Have you ever dreamed of sitting at a sidewalk cafe in Paris, reading Le Monde, and chatting with the waiter in fluent French? Or maybe you imagine booking an Airbnb stay at a Rio de Janeiro favela, and you’re the centre of attention as you converse with the locals.
The idea of starting a language learning project can be exciting. Visions of yourself speaking fluently in a far-off land are a brilliant inspiration to start learning a language.
What do you do when the language bug bites? Like so many others, do you head to your local bookstore (or Amazon), and pick up a textbook in your target language? I don’t blame you if you do. After all, if textbooks are used by every language study class in the world to teach a language, they’re good enough for you, right?
Unfortunately, by following the crowd, you’re probably heading away from your dream. Let’s look at why that is…
Why Do You Want to Learn a Language?
Do you want to read a newspaper in your target language? Watch movies? Be a grammar geek?
Your goal in studying the language determines the best method for your study. For most people, the real goal is to talk fluently with native speakers.
But what does it meant to communicate? And how can you build up that particular skill in the most effective way?
Communication is a combination of three main skills:
- Speaking: output of the language
- Listening: input of the language
- Understanding: processing the language
When you build your skills in those three areas, then you are building your ability to communicate in a language. Let’s look at each one and see why a textbook isn’t your best option.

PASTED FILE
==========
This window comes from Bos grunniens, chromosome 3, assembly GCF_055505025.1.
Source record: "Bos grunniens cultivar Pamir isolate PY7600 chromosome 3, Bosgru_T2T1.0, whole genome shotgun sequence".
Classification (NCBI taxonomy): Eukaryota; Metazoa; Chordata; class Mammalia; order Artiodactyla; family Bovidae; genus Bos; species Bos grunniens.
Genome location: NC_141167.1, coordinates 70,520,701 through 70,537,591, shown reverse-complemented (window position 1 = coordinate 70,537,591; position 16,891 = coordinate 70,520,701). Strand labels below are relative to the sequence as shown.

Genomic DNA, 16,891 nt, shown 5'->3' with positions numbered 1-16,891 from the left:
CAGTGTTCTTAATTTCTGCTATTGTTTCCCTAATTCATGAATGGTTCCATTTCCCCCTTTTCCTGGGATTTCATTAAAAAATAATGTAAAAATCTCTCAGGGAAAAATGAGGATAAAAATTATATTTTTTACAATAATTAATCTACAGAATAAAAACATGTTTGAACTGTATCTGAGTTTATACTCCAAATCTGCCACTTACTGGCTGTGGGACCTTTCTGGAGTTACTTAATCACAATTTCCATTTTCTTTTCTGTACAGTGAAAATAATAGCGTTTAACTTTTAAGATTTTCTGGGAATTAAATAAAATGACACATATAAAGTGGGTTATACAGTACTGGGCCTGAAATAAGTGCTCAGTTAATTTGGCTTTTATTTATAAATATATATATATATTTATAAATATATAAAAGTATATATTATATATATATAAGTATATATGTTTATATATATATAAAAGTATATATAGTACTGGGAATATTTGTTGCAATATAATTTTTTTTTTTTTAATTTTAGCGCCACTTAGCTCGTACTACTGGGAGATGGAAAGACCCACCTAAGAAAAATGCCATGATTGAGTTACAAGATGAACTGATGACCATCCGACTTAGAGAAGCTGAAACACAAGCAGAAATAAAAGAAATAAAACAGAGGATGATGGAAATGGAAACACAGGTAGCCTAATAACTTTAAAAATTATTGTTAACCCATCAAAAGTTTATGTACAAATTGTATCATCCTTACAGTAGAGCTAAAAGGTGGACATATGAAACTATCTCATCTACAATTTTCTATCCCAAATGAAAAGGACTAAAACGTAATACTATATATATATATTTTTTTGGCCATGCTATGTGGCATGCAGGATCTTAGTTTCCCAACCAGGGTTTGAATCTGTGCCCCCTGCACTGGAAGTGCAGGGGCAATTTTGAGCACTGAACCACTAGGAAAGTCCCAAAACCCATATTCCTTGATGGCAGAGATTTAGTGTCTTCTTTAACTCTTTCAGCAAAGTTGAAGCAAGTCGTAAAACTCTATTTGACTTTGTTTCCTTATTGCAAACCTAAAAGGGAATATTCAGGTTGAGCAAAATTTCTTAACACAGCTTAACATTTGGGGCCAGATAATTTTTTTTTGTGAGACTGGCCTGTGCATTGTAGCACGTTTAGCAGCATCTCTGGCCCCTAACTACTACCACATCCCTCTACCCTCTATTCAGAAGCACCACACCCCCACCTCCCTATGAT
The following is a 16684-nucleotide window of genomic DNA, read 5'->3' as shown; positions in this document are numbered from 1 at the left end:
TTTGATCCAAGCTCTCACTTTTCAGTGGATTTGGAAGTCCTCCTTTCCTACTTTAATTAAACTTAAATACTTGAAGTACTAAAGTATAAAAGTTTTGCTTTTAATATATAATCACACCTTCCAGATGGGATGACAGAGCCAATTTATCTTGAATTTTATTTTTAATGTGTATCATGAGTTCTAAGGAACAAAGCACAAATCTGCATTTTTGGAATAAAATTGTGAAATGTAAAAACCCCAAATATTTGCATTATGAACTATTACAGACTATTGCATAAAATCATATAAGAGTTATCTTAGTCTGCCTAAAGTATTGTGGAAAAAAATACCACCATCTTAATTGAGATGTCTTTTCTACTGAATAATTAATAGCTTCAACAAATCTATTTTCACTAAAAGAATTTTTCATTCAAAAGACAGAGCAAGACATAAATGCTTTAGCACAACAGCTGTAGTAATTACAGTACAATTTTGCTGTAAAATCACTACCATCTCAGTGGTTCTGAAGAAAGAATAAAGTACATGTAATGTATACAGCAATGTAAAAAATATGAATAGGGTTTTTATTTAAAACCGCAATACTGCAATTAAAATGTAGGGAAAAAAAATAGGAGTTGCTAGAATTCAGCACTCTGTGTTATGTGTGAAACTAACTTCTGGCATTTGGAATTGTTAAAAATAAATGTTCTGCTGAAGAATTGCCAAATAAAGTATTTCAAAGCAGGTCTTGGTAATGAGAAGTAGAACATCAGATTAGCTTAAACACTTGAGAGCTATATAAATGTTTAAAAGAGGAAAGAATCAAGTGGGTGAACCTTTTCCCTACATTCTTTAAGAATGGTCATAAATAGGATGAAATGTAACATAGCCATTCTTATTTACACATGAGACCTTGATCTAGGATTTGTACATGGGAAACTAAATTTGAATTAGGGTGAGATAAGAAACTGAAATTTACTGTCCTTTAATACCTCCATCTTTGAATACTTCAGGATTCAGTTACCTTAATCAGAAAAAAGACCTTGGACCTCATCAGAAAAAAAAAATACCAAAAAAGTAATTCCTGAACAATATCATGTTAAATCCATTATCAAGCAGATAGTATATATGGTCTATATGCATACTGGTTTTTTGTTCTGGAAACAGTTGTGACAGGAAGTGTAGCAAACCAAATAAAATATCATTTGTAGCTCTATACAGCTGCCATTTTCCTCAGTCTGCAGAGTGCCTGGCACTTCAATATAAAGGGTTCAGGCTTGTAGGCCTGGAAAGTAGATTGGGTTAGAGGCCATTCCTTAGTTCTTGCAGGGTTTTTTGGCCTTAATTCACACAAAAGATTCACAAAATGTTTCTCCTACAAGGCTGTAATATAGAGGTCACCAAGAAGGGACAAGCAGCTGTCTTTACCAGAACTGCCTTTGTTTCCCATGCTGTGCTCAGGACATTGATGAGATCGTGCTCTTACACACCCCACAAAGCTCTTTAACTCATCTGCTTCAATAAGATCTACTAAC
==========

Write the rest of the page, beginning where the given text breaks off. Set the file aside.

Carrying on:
Speaking a Language: The Holy Grail of Language Learners
Most of us equate fluency with being able to speak the language really well.
And the most effective way to build your speaking skill is to open up your mouth and speak the language!
I’m friends with lots of other polyglots, and almost all of them would say the same thing. That’s why speaking a new language is the focus of my “Speak from Day 1” approach to language learning.
Most textbooks don’t help you do that.
You might think that reading through a selection of dialogues will help you figure out how to say the right things. Alas, that’s not how it works. Using a language in real-world situations is never the same as reading a book. The skills you build through using a language are much more valuable than a dozen academic textbooks.
If you were going to build a skill as a runner, would you spend all your time reading Runner’s Digest magazine, or watching marathons on TV? Of course not. You would get out on the road and pound pavement. It’s the only way to learn to run, and speaking is the only way to learn to speak.
Listening to a Language: Making Sense of Native Speech
When you hear a native speaker in a new language for the first time, you might be surprised at how damn fast they speak. You’ll probably find that you understand very little of what they’re saying.